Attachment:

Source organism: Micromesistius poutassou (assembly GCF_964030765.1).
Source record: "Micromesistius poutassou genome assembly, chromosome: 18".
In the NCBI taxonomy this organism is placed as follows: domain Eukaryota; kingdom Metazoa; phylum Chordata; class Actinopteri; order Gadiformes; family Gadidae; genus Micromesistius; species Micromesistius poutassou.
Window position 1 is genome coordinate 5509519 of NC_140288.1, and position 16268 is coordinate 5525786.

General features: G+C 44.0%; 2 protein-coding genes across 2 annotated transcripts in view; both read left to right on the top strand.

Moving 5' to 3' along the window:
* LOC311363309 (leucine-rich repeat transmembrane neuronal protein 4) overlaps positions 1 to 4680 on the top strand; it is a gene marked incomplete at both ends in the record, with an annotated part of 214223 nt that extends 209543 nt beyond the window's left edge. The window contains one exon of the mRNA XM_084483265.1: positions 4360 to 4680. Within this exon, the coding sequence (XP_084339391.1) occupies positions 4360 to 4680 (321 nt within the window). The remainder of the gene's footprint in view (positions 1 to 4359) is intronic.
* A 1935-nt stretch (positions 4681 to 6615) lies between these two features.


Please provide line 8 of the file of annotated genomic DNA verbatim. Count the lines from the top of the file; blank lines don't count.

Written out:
* A 1935-nt stretch (positions 4681 to 6615) lies between these two features.